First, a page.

After about 37 minutes he wanders off onto CSL, but things don't really get any better after that. At fifty minutes or so he drifts onto Charles Williams and the Golden Dawn and the wheels really come off the bus. A few standout lines shd give a pretty good indication of this section: "a reader of Wms' biography is apt to come to the conclusion that he was rather creepy".* Among other things, Wms wrote about King Arthur and Holy Grail ("evil stuff here, okay?"). Fisher quotes someone named David Meyer (Myer?) who apparently has claimed that CSL and JRRT were both closet members of the Golden Dawn, but Fisher rather surprisingly is willing to give them the benefit of the doubt and considers them just fellow travellers. Fisher does insist that two Inkings were in the Golden Dawn: Ch. Wms (whom he says was "demonically possessed") and W. B. Yeats (he pronounces it 'yeets').


All I can say is that the claim that CSL was a member of the Golden Dawn is not just untrue but reveals a staggering ignorance about CSL's mental makeup and attitude towards the occult. Charles Williams was, of course, a member of a Christianized offshoot of the Golden Dawn (founded by A. E. Waite, who had hoped that Wms wd succeed him as head of that order; Wms instead left to found his own), but he hid those associations from his fellow Inklings. And to claim that Yeats was a member of the Inkling is to ignore (a) all histories of the group, which show Yeats never attended a meeting and probably never met Tolkien, (b) that Lewis met and greatly disliked Yeats personally, specifically for his occultism, an (c) that Yeats, a Nobel Prize winning poet and one of the two greatest poets in English in the century, was much too big a fish to swim in the Inklings' orbit.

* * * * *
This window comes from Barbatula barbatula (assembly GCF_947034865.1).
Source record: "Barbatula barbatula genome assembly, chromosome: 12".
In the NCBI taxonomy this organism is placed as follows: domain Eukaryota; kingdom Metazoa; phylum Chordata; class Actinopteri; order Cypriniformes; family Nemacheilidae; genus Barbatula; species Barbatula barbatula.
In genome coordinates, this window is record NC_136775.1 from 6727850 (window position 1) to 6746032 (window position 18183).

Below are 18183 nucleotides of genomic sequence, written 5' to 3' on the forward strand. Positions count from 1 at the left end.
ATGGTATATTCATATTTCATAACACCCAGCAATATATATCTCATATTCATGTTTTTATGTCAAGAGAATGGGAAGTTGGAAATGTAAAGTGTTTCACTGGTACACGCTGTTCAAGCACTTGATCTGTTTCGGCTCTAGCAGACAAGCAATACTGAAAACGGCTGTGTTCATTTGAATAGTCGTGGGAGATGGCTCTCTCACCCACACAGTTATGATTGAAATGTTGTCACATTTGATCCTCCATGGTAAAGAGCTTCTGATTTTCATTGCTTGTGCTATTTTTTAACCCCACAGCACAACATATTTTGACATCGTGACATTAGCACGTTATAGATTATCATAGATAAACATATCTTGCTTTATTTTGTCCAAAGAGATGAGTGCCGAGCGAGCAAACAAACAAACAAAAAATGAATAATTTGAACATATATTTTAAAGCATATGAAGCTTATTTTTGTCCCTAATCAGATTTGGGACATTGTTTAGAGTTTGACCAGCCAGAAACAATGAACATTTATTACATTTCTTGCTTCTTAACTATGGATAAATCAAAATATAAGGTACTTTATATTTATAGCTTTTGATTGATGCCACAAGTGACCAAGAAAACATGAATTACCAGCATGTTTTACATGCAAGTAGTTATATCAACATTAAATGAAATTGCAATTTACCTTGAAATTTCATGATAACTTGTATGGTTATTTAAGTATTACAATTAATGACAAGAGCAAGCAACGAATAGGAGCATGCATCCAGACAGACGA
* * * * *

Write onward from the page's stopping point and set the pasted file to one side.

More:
Towards the end he does swing back to Tolkien in passing, and delivers himself of the following judgement: 


Fisher believes that
fantasy literature is "the particular genre that Satan so chose to use to indocrinate millions and millions . . . into the occult."

and also that
"CSL & Tolkien are going to be responsible for the blood of untold millions of people on their hands, most likely"

It turns out that after more than an hour of this it's just the first half of a much longer diatribe that goes on into another link, but frankly I'd had about all I cd stand by this point.

The one good thing I got out of all this? Fisher's bemused observation that

"JRRT had a middle middle name"

--That's a good one, but I certainly had to wade through a mile of mud to find it.


--John R. 
current reading: WHAT MAKES THIS BOOK SO GREAT by Jo Walton [2014]
current anime: RWBY


*THE WIFE SAYS: To be fair, Charles Williams was creepy.

1 comment:

Katherine Sas said...

Wow, so... that lecture, huh? Am I right? My favorite part: The fact that readers cry at the deaths of their favorite characters as proof of demonic inspiration on the part of the author.